• Each spouse is usually the initial trustee of his own trust and may appoint his spouse as successor trustee and a corporate fiduciary as successor trustee to the spouse, until children reach a specified age

    • Each spouse owns a life insurance policy on himself with the spouse as primary beneficiary and the trust as contingent beneficiary


How it is done examples cont d2

How It Is Done – Examples (cont’d)

Married Couple with Minor Children (cont’d)

  • Any 401(k) or IRA plans may also name the spouse as primary beneficiary and the trust as contingent beneficiary

  • Other assets are titles as joint tenants with right of survivorship or as tenants by the entirety

    Note: Assets titled as joint tenants with right of survivorship or as tenants by the entirety will not be available to fund the trusts at the first death, and will go through probate at the second death, unless retitled into the name of a trust


How it is done examples cont d3

How It Is Done – Examples (cont’d)

Married Couple with Large Estate

  • Married couple with an estate over their individual estate tax exemption amounts wants to maximize use of their exemptions

    • Each spouse sets up his own living trust

    • Each spouse is usually the initial trustee of his own trust and may appoint his spouse as successor trustee or successor co-trustee with a corporate fiduciary

    • Each trust contains an A/B or marital/family trust provision


How it is done examples cont d4

How It Is Done – Examples (cont’d)

Married Couple with Large Estate (cont’d)

  • The trusts may also contain a QTIP provision if specific remainder beneficiaries are desired

  • The trusts may contain a reverse QTIP provision to maximize the use of each spouse’s GST exemption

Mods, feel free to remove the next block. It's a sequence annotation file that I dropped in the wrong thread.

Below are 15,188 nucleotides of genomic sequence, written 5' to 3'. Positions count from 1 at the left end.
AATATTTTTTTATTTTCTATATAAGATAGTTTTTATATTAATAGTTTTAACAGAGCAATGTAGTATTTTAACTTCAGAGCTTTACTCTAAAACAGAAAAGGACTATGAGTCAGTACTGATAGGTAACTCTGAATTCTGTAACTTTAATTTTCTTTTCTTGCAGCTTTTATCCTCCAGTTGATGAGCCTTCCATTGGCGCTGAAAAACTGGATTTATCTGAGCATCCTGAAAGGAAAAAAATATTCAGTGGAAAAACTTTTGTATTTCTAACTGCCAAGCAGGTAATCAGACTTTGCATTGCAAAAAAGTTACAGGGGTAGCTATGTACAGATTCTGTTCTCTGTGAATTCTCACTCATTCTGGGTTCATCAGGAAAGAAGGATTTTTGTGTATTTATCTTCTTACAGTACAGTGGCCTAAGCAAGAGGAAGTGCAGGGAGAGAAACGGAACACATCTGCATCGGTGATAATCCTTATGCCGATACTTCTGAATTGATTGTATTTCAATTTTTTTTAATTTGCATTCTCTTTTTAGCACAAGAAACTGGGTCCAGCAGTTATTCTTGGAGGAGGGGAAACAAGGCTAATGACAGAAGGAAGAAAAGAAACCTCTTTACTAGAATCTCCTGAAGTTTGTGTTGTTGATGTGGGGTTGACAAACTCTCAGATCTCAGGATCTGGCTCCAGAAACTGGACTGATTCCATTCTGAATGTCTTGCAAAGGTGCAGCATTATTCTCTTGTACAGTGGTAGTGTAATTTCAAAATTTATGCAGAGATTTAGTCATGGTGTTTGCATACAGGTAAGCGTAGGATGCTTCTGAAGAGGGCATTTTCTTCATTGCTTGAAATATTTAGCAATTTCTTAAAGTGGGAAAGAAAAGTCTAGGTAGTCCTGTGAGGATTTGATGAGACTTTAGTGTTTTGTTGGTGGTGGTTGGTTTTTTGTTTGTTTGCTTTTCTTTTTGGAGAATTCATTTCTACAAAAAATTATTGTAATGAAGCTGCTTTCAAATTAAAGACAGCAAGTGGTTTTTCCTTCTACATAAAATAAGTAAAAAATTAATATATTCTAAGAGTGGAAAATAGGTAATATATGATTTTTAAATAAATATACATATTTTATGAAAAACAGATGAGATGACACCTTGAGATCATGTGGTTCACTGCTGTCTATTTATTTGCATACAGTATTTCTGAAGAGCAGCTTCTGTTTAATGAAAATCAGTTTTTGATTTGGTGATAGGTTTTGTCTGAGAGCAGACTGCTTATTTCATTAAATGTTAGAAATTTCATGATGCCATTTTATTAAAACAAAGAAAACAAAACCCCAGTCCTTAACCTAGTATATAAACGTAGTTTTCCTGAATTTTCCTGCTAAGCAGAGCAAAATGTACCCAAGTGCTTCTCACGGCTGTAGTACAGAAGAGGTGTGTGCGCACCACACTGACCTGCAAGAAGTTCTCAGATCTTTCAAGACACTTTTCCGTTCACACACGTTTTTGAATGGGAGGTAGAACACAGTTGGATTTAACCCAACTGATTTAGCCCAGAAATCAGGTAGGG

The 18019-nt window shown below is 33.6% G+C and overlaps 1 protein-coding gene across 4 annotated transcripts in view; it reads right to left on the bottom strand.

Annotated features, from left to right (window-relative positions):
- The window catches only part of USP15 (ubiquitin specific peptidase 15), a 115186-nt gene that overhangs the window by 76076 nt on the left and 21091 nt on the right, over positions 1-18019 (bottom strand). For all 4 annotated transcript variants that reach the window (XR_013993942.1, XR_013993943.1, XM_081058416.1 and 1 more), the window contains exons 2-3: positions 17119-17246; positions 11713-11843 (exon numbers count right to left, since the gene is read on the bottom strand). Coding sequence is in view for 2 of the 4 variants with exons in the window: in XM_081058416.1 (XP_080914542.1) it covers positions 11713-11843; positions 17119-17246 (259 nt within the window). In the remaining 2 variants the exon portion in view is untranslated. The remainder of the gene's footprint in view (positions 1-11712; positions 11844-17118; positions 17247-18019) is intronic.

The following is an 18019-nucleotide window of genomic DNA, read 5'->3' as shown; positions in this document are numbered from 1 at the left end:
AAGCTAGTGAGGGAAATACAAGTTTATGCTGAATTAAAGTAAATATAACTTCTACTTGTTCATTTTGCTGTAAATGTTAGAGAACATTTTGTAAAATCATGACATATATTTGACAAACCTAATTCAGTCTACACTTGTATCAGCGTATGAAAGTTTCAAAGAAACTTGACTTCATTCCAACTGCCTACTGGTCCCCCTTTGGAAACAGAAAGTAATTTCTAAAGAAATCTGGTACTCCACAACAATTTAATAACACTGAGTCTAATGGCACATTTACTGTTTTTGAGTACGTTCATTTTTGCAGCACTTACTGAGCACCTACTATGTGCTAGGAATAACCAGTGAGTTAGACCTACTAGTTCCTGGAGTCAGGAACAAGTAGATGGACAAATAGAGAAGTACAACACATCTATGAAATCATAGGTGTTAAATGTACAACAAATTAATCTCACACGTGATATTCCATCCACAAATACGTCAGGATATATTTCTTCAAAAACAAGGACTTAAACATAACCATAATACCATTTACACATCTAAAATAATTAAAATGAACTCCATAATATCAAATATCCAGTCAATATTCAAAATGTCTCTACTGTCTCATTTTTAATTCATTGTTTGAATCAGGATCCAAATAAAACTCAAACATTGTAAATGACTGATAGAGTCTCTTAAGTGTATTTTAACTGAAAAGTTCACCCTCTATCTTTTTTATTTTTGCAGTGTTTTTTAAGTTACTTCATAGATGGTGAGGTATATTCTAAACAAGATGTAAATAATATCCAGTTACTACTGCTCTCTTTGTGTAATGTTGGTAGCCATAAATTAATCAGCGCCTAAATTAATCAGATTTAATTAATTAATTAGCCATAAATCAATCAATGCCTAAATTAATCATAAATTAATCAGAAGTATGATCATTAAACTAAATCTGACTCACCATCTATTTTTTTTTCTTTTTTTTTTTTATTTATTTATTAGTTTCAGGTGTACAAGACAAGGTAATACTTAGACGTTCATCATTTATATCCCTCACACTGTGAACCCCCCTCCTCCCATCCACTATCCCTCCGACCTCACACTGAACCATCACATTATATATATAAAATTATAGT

• KEY  Assets are divided and retitled into either the husband’s living trust or the wife’s living trust

    Note: Assets titled as joint tenants with right of survivorship or as tenants by the entirety will not be available to fund the trusts at death


Tax implications

Tax Implications

  • Federal Income Tax:

    • All income taxed to the grantor at grantor’s tax rate

    • Grantor considered owner of trust corpus

  • Gift Tax:

    • Not triggered upon establishing or funding

    • Triggered when trust becomes irrevocable and the gift is complete

  • Federal Estate Tax:

    • Entire trust corpus will be includable in the grantor’s estate for federal estate tax purposes


Issues in community property states

Issues In Community Property States

  • In community property states the revocable inter vivos trust will have 2 grantors

  • Be careful not to trigger accidental gifts between spouses under state law

  • To maintain the community character

    • The transfer should be made from the husband and wife directly to the trustee

    • Each spouse should retain the right to revoke

    • The instrument should specifically provide that the character of the trust property remain community, both in the trust and upon withdrawal


Revocable trust with s corp stock

Revocable Trust With S Corp Stock

  • The only trusts eligible to hold S-Corp stock are:

    • Voting trusts

    • Trust receiving stock under a will (2 year limit)

    • Grantor trusts, which include revocable living trusts

    • Qualified subchapter S trust (QSST)

    • Electing small business trust (ESBT)

    • IRC Section 678 trust where person other than the grantor is treated as owner


Pour over trust

Pour-Over Trust

A type of revocable inter vivos trust into which client assets can be poured from a will, life insurance, pension or profit sharing plan, or other employee benefit plan


Contingent trust

Contingent Trust

  • A contingent or standby trust takes over management and investment of assets when the grantor is no longer able to do so

  • The trust is triggered by a specific occurrence of a grantor’s physical, mental, or emotional incapacity as defined in the trust

  • The trust is usually coupled with a durable power of attorney

  • Usually the trust names a corporate trustee as successor or co-successor with another person after the grantor becomes incapacitated


Administrative trust

Administrative Trust

An administrative trust is simply the term for a revocable trust immediately after the death of the grantor, where it is to be further divided into separate trusts such as Marital (A) and Bypass (B) trusts